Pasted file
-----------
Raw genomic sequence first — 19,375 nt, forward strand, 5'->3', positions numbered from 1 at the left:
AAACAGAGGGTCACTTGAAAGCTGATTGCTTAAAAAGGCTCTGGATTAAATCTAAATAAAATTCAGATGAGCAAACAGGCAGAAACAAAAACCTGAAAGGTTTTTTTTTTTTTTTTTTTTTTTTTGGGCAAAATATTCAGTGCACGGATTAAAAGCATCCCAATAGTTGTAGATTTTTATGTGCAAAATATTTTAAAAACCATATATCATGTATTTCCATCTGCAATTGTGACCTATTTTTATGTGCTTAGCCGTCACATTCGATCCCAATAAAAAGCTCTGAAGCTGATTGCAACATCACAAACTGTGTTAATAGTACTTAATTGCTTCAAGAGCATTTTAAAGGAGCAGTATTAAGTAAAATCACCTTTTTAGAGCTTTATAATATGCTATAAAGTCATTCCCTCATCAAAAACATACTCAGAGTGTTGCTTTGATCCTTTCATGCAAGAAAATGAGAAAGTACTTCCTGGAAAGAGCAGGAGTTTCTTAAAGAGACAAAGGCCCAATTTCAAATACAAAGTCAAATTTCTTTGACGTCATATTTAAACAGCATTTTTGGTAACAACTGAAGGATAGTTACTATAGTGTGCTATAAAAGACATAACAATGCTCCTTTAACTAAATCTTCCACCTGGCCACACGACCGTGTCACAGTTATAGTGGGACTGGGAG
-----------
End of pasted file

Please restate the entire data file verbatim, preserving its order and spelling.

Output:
Raw genomic sequence first — 19,375 nt, forward strand, 5'->3', positions numbered from 1 at the left:
AAACAGAGGGTCACTTGAAAGCTGATTGCTTAAAAAGGCTCTGGATTAAATCTAAATAAAATTCAGATGAGCAAACAGGCAGAAACAAAAACCTGAAAGGTTTTTTTTTTTTTTTTTTTTTTTTTGGGCAAAATATTCAGTGCACGGATTAAAAGCATCCCAATAGTTGTAGATTTTTATGTGCAAAATATTTTAAAAACCATATATCATGTATTTCCATCTGCAATTGTGACCTATTTTTATGTGCTTAGCCGTCACATTCGATCCCAATAAAAAGCTCTGAAGCTGATTGCAACATCACAAACTGTGTTAATAGTACTTAATTGCTTCAAGAGCATTTTAAAGGAGCAGTATTAAGTAAAATCACCTTTTTAGAGCTTTATAATATGCTATAAAGTCATTCCCTCATCAAAAACATACTCAGAGTGTTGCTTTGATCCTTTCATGCAAGAAAATGAGAAAGTACTTCCTGGAAAGAGCAGGAGTTTCTTAAAGAGACAAAGGCCCAATTTCAAATACAAAGTCAAATTTCTTTGACGTCATATTTAAACAGCATTTTTGGTAACAACTGAAGGATAGTTACTATAGTGTGCTATAAAAGACATAACAATGCTCCTTTAACTAAATCTTCCACCTGGCCACACGACCGTGTCACAGTTATAGTGGGACTGGGAG